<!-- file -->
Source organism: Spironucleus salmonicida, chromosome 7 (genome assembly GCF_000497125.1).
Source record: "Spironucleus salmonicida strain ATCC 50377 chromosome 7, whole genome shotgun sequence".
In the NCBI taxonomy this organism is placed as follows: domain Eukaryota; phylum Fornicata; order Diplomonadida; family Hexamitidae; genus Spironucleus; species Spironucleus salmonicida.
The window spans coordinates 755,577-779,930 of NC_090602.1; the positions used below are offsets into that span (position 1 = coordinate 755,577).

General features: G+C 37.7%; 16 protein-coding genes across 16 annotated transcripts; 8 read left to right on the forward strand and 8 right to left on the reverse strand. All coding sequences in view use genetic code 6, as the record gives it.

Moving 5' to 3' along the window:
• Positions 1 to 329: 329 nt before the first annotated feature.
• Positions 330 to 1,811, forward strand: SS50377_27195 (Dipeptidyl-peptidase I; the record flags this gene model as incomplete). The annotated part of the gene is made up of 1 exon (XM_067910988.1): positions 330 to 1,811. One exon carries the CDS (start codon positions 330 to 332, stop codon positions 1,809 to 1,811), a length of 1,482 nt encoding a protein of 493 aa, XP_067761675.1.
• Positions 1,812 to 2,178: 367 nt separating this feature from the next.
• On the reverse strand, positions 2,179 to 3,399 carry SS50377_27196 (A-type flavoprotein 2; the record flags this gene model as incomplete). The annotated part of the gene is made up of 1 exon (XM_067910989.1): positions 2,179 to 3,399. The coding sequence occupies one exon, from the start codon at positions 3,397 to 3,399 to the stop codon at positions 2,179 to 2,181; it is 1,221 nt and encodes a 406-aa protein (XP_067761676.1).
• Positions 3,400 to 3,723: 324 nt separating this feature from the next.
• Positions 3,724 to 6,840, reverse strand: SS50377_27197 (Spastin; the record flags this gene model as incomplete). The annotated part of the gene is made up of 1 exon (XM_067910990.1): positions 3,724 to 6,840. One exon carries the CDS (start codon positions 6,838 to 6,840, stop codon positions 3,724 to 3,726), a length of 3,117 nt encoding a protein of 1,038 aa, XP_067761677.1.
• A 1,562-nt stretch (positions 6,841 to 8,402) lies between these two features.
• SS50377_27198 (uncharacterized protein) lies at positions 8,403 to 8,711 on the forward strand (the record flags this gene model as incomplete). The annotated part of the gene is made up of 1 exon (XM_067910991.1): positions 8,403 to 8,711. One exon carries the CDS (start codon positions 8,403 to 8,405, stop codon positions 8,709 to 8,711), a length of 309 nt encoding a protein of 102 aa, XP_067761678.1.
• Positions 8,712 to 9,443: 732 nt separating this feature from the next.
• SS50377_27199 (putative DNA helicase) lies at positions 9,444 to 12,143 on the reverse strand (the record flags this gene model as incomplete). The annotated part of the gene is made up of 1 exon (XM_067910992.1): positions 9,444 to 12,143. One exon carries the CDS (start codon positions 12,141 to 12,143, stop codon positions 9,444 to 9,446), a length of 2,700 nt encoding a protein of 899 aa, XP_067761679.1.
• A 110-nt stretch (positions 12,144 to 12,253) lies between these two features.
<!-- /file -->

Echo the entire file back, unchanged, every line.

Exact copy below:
Source organism: Spironucleus salmonicida, chromosome 7 (genome assembly GCF_000497125.1).
Source record: "Spironucleus salmonicida strain ATCC 50377 chromosome 7, whole genome shotgun sequence".
In the NCBI taxonomy this organism is placed as follows: domain Eukaryota; phylum Fornicata; order Diplomonadida; family Hexamitidae; genus Spironucleus; species Spironucleus salmonicida.
The window spans coordinates 755,577-779,930 of NC_090602.1; the positions used below are offsets into that span (position 1 = coordinate 755,577).

General features: G+C 37.7%; 16 protein-coding genes across 16 annotated transcripts; 8 read left to right on the forward strand and 8 right to left on the reverse strand. All coding sequences in view use genetic code 6, as the record gives it.

Moving 5' to 3' along the window:
• Positions 1 to 329: 329 nt before the first annotated feature.
• Positions 330 to 1,811, forward strand: SS50377_27195 (Dipeptidyl-peptidase I; the record flags this gene model as incomplete). The annotated part of the gene is made up of 1 exon (XM_067910988.1): positions 330 to 1,811. One exon carries the CDS (start codon positions 330 to 332, stop codon positions 1,809 to 1,811), a length of 1,482 nt encoding a protein of 493 aa, XP_067761675.1.
• Positions 1,812 to 2,178: 367 nt separating this feature from the next.
• On the reverse strand, positions 2,179 to 3,399 carry SS50377_27196 (A-type flavoprotein 2; the record flags this gene model as incomplete). The annotated part of the gene is made up of 1 exon (XM_067910989.1): positions 2,179 to 3,399. The coding sequence occupies one exon, from the start codon at positions 3,397 to 3,399 to the stop codon at positions 2,179 to 2,181; it is 1,221 nt and encodes a 406-aa protein (XP_067761676.1).
• Positions 3,400 to 3,723: 324 nt separating this feature from the next.
• Positions 3,724 to 6,840, reverse strand: SS50377_27197 (Spastin; the record flags this gene model as incomplete). The annotated part of the gene is made up of 1 exon (XM_067910990.1): positions 3,724 to 6,840. One exon carries the CDS (start codon positions 6,838 to 6,840, stop codon positions 3,724 to 3,726), a length of 3,117 nt encoding a protein of 1,038 aa, XP_067761677.1.
• A 1,562-nt stretch (positions 6,841 to 8,402) lies between these two features.
• SS50377_27198 (uncharacterized protein) lies at positions 8,403 to 8,711 on the forward strand (the record flags this gene model as incomplete). The annotated part of the gene is made up of 1 exon (XM_067910991.1): positions 8,403 to 8,711. One exon carries the CDS (start codon positions 8,403 to 8,405, stop codon positions 8,709 to 8,711), a length of 309 nt encoding a protein of 102 aa, XP_067761678.1.
• Positions 8,712 to 9,443: 732 nt separating this feature from the next.
• SS50377_27199 (putative DNA helicase) lies at positions 9,444 to 12,143 on the reverse strand (the record flags this gene model as incomplete). The annotated part of the gene is made up of 1 exon (XM_067910992.1): positions 9,444 to 12,143. One exon carries the CDS (start codon positions 12,141 to 12,143, stop codon positions 9,444 to 9,446), a length of 2,700 nt encoding a protein of 899 aa, XP_067761679.1.
• A 110-nt stretch (positions 12,144 to 12,253) lies between these two features.